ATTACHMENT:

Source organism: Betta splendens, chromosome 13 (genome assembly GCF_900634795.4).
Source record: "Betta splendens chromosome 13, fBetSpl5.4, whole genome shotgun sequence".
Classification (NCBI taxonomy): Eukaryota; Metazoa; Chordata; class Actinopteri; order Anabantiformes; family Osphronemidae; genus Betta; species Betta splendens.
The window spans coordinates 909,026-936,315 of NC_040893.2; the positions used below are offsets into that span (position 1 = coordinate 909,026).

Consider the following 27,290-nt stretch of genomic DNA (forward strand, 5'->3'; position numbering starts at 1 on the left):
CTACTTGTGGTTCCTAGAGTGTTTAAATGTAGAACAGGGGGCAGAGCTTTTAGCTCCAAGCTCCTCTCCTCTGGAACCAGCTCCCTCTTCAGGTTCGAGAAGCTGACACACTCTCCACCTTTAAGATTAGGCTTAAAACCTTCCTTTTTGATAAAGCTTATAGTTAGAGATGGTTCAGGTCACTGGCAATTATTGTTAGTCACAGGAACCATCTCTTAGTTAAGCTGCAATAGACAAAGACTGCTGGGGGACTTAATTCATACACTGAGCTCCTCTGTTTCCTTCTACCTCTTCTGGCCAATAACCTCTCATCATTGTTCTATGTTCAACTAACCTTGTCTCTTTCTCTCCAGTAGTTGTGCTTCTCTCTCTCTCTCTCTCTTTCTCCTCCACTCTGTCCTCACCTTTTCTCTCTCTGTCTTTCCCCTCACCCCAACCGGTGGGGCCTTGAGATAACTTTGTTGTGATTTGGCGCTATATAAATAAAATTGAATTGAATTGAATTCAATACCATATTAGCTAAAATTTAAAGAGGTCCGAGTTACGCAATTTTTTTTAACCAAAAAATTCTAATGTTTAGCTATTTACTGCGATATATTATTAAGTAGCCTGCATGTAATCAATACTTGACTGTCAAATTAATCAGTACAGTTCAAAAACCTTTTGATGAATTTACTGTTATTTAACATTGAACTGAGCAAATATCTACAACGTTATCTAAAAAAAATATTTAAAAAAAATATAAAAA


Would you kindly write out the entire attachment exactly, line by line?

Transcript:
Source organism: Betta splendens, chromosome 13 (genome assembly GCF_900634795.4).
Source record: "Betta splendens chromosome 13, fBetSpl5.4, whole genome shotgun sequence".
Classification (NCBI taxonomy): Eukaryota; Metazoa; Chordata; class Actinopteri; order Anabantiformes; family Osphronemidae; genus Betta; species Betta splendens.
The window spans coordinates 909,026-936,315 of NC_040893.2; the positions used below are offsets into that span (position 1 = coordinate 909,026).

Consider the following 27,290-nt stretch of genomic DNA (forward strand, 5'->3'; position numbering starts at 1 on the left):
CTACTTGTGGTTCCTAGAGTGTTTAAATGTAGAACAGGGGGCAGAGCTTTTAGCTCCAAGCTCCTCTCCTCTGGAACCAGCTCCCTCTTCAGGTTCGAGAAGCTGACACACTCTCCACCTTTAAGATTAGGCTTAAAACCTTCCTTTTTGATAAAGCTTATAGTTAGAGATGGTTCAGGTCACTGGCAATTATTGTTAGTCACAGGAACCATCTCTTAGTTAAGCTGCAATAGACAAAGACTGCTGGGGGACTTAATTCATACACTGAGCTCCTCTGTTTCCTTCTACCTCTTCTGGCCAATAACCTCTCATCATTGTTCTATGTTCAACTAACCTTGTCTCTTTCTCTCCAGTAGTTGTGCTTCTCTCTCTCTCTCTCTCTTTCTCCTCCACTCTGTCCTCACCTTTTCTCTCTCTGTCTTTCCCCTCACCCCAACCGGTGGGGCCTTGAGATAACTTTGTTGTGATTTGGCGCTATATAAATAAAATTGAATTGAATTGAATTCAATACCATATTAGCTAAAATTTAAAGAGGTCCGAGTTACGCAATTTTTTTTAACCAAAAAATTCTAATGTTTAGCTATTTACTGCGATATATTATTAAGTAGCCTGCATGTAATCAATACTTGACTGTCAAATTAATCAGTACAGTTCAAAAACCTTTTGATGAATTTACTGTTATTTAACATTGAACTGAGCAAATATCTACAACGTTATCTAAAAAAAATATTTAAAAAAAATATAAAAA